cons

This article is about the Lisp programming function. For other uses, see Cons (disambiguation).
In computer programming, cons ( /ˈkɒnz/ or /ˈkɒns/) is a fundamental function in most dialects of the Lisp programming language.
cons
constructs memory objects which hold two values or pointers to values. These objects are referred to as (cons) cells, conses, nonatomic sexpressions ("NATSes"), or (cons) pairs. In Lisp jargon, the expression "to cons x onto y" means to construct a new object with(cons x y)
. The resulting pair has a left half, referred to as thecar
(the first element), and a right half (the second element), referred to as thecdr
.It is loosely related to the objectoriented notion of a constructor, which creates a new object given arguments, and more closely related to the constructor function of an algebraic data type system.
The word "cons" and expressions like "to cons onto" are also part of a more general functional programming jargon. Sometimes operators that have a similar purpose, especially in the context of list processing, are pronounced "cons". (A good example is the :: operator in ML and Scala, which adds an element to the beginning of a list.)
Contents
Use
Although cons cells can be used to hold ordered pairs of simplex data, they are more commonly used to construct more complex compound data structures, notably lists and binary trees.
For example, the Lisp expression
(cons 1 2)
constructs a cell holding 1 in its left half (the socalledcar
field) and 2 in its right half (thecdr
field). In Lisp notation, the value(cons 1 2)
looks like:(1 . 2)
Note the dot between 1 and 2; this indicates that the Sexpression is a "dotted pair," rather than a "list."
Lists
In Lisp, lists are implemented on top of cons pairs. More specifically, any list structure in Lisp is either:
 An empty list
()
, which is a special object usually callednil
.  A cons cell whose
car
is the first element of the list and whosecdr
is a list containing the rest of the elements.
This forms the basis of a simple, singly linked list structure whose contents can be manipulated with
cons
,car
, andcdr
. Note thatnil
is the only list that is not also a cons pair. As an example, consider a list whose elements are 1, 2, and 3. Such a list can be created in three steps: Cons 3 onto
nil
, the empty list  Cons 2 onto the result
 Cons 1 onto the result
which is equivalent to the single expression:
(cons 1 (cons 2 (cons 3 nil)))
or its shorthand:
(list 1 2 3)
The resulting value is the list:
(1 . (2 . (3 . nil)))
i.e.
***nil    1 2 3
which is generally abbreviated as:
(1 2 3)
Thus,
cons
can be used to add one element to the front of an existing linked list. For example, if x is the list we defined above, then(cons 5 x)
will produce the list:(5 1 2 3)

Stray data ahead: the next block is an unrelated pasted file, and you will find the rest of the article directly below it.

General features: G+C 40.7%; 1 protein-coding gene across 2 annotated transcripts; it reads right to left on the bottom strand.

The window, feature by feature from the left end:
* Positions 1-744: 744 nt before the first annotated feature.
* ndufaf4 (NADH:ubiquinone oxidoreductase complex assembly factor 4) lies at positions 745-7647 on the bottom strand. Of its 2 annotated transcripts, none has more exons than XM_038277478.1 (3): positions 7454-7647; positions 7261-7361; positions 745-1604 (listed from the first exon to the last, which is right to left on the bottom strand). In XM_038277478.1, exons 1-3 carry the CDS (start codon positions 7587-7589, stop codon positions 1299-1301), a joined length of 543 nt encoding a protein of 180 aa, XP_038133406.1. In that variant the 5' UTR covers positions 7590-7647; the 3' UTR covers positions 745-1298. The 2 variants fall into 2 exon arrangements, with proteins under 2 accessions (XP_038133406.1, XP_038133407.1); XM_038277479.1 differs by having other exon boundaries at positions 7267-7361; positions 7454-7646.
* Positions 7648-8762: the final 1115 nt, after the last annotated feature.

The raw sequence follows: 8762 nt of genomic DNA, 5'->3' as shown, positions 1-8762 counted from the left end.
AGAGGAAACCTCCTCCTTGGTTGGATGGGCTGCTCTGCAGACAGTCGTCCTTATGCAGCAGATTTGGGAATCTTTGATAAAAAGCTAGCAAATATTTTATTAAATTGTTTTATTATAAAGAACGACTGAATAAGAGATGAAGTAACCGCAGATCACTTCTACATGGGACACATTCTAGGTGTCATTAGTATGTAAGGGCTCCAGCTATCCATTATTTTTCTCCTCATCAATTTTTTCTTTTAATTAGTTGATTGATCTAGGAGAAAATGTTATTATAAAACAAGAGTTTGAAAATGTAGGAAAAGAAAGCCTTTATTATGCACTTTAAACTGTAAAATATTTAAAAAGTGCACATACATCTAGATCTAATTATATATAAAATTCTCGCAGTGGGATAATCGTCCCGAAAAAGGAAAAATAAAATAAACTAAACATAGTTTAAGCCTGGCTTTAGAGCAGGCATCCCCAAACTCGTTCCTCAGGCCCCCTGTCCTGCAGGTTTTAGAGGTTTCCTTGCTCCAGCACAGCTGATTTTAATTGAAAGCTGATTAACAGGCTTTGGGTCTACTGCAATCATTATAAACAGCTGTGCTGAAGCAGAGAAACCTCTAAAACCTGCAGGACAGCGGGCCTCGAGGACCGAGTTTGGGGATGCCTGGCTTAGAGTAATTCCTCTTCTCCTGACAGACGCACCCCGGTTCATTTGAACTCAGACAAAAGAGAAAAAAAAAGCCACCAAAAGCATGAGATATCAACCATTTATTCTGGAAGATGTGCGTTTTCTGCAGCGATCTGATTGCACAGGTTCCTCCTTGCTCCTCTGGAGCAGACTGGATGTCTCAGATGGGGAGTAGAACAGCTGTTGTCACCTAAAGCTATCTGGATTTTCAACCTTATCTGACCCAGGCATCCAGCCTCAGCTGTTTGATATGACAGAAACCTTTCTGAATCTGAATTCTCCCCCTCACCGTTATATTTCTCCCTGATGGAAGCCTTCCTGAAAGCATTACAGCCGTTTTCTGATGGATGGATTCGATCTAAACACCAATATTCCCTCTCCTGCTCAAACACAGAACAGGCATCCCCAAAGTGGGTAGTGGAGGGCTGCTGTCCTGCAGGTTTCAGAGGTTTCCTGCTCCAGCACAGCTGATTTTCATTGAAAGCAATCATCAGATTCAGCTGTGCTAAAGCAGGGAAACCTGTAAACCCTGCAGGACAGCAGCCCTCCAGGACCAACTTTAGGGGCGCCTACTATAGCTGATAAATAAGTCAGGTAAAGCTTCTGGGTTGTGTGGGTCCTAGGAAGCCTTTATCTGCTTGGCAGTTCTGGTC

Another useful list procedure is
append
, which concatenates two existing lists (i.e. combines two lists into a single list).Trees
Binary trees that only store data in their leaves are also easily constructed with
cons
. For example, the code:(cons (cons 1 2) (cons 3 4))
results in the tree:
((1 . 2) . (3 . 4))
i.e.
* / \ * * / \ / \ 1 2 3 4
Technically, the list (1 2 3) in the previous example is also a binary tree, one which happens to be particularly unbalanced. To see this, simply rearrange the diagram:
***nil    1 2 3
to the following equivalent:
* / \ 1 * / \ 2 * / \ 3 nil
Use in conversation
Cons can refer to the general process of memory allocation, as opposed to using destructive operations of the kind that would be used in an imperative programming language. For example:
I sped up the code a bit by putting in side effects instead of having it cons like crazy.
Not technically fundamental
Since Lisp has firstclass functions, all data structures, including cons cells, are not fundamentally necessary to the language, since all data structures can be implemented using functions. For example, in Scheme:
(define (cons x y) (lambda (m) (m x y))) (define (car z) (z (lambda (p q) p))) (define (cdr z) (z (lambda (p q) q)))
The above code reimplements the cons, car, and cdr operations, using a function as the "cons cell". This is the usual way of defining data structures in pure lambda calculus, an abstract, theoretical model of computation that is closely related to Scheme.
This implementation, while academically interesting, is impractical because it renders cons cells indistinguishable from any other Scheme procedure, as well as introducing unnecessary computational inefficiencies.
However, the same kind of encoding can be used for more complex algebraic data types with variants, where it may even turn out to be more efficient than other kinds of encoding.^{[1]} This encoding also has the advantage of being implementable in a statically typed language that doesn't have variants, such as Java, using interfaces instead of lambdas.
See also
 Lisp (programming language)
 CAR and CDR
 Constructor (computer science)
 Algebraic data type
 Hash consing
References
External links
 SDRAW, Common Lisp code for drawing draws cons cell structures. From David S. Touretzky.
Data types Uninterpreted Numeric  Integer
 Fixedpoint
 Floatingpoint
 Rational
 Complex
 Bignum
 Interval
 Decimal
Text Pointer Composite Other  Boolean
 Bottom type
 Collection
 Enumerated type
 Exception
 Function type
 Opaque data type
 Recursive data type
 Semaphore
 Stream
 Top type
 Type class
 Unit type
 Void
Related topics  Abstract data type
 Data structure
 Interface
 Kind
 Primitive data type
 Subtyping
 Template
 Type constructor
 Parametric polymorphism
Categories: Functional programming
 Lisp programming language
 Articles with example Lisp code
 Articles with example Scheme code
 Composite data types
 Data types
 An empty list
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